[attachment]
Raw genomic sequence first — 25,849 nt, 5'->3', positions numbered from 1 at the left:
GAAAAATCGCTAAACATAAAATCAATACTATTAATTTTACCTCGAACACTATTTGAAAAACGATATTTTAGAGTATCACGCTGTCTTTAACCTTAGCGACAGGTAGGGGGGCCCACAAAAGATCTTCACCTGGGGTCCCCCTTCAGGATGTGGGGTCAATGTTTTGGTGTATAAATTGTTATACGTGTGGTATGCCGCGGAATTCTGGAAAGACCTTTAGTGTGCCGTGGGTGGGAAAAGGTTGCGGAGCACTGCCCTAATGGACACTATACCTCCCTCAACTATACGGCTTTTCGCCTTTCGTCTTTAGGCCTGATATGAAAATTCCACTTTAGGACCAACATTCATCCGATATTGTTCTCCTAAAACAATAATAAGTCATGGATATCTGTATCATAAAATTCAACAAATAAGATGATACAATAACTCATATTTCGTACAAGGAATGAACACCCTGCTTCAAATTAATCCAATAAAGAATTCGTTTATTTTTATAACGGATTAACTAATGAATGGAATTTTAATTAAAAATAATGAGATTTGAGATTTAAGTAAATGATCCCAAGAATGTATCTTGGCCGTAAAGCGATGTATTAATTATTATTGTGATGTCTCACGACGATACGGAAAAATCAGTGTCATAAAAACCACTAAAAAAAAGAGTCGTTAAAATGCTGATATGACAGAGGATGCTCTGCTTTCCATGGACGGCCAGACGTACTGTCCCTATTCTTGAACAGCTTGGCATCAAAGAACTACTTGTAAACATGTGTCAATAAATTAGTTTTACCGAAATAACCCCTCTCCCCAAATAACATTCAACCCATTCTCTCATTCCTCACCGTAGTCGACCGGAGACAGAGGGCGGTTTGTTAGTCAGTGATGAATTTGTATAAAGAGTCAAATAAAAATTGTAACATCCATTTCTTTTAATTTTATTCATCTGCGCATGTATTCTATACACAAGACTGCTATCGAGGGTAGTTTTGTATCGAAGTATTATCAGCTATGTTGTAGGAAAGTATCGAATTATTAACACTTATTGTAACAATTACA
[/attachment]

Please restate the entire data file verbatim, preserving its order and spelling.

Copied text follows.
Raw genomic sequence first — 25,849 nt, 5'->3', positions numbered from 1 at the left:
GAAAAATCGCTAAACATAAAATCAATACTATTAATTTTACCTCGAACACTATTTGAAAAACGATATTTTAGAGTATCACGCTGTCTTTAACCTTAGCGACAGGTAGGGGGGCCCACAAAAGATCTTCACCTGGGGTCCCCCTTCAGGATGTGGGGTCAATGTTTTGGTGTATAAATTGTTATACGTGTGGTATGCCGCGGAATTCTGGAAAGACCTTTAGTGTGCCGTGGGTGGGAAAAGGTTGCGGAGCACTGCCCTAATGGACACTATACCTCCCTCAACTATACGGCTTTTCGCCTTTCGTCTTTAGGCCTGATATGAAAATTCCACTTTAGGACCAACATTCATCCGATATTGTTCTCCTAAAACAATAATAAGTCATGGATATCTGTATCATAAAATTCAACAAATAAGATGATACAATAACTCATATTTCGTACAAGGAATGAACACCCTGCTTCAAATTAATCCAATAAAGAATTCGTTTATTTTTATAACGGATTAACTAATGAATGGAATTTTAATTAAAAATAATGAGATTTGAGATTTAAGTAAATGATCCCAAGAATGTATCTTGGCCGTAAAGCGATGTATTAATTATTATTGTGATGTCTCACGACGATACGGAAAAATCAGTGTCATAAAAACCACTAAAAAAAAGAGTCGTTAAAATGCTGATATGACAGAGGATGCTCTGCTTTCCATGGACGGCCAGACGTACTGTCCCTATTCTTGAACAGCTTGGCATCAAAGAACTACTTGTAAACATGTGTCAATAAATTAGTTTTACCGAAATAACCCCTCTCCCCAAATAACATTCAACCCATTCTCTCATTCCTCACCGTAGTCGACCGGAGACAGAGGGCGGTTTGTTAGTCAGTGATGAATTTGTATAAAGAGTCAAATAAAAATTGTAACATCCATTTCTTTTAATTTTATTCATCTGCGCATGTATTCTATACACAAGACTGCTATCGAGGGTAGTTTTGTATCGAAGTATTATCAGCTATGTTGTAGGAAAGTATCGAATTATTAACACTTATTGTAACAATTACA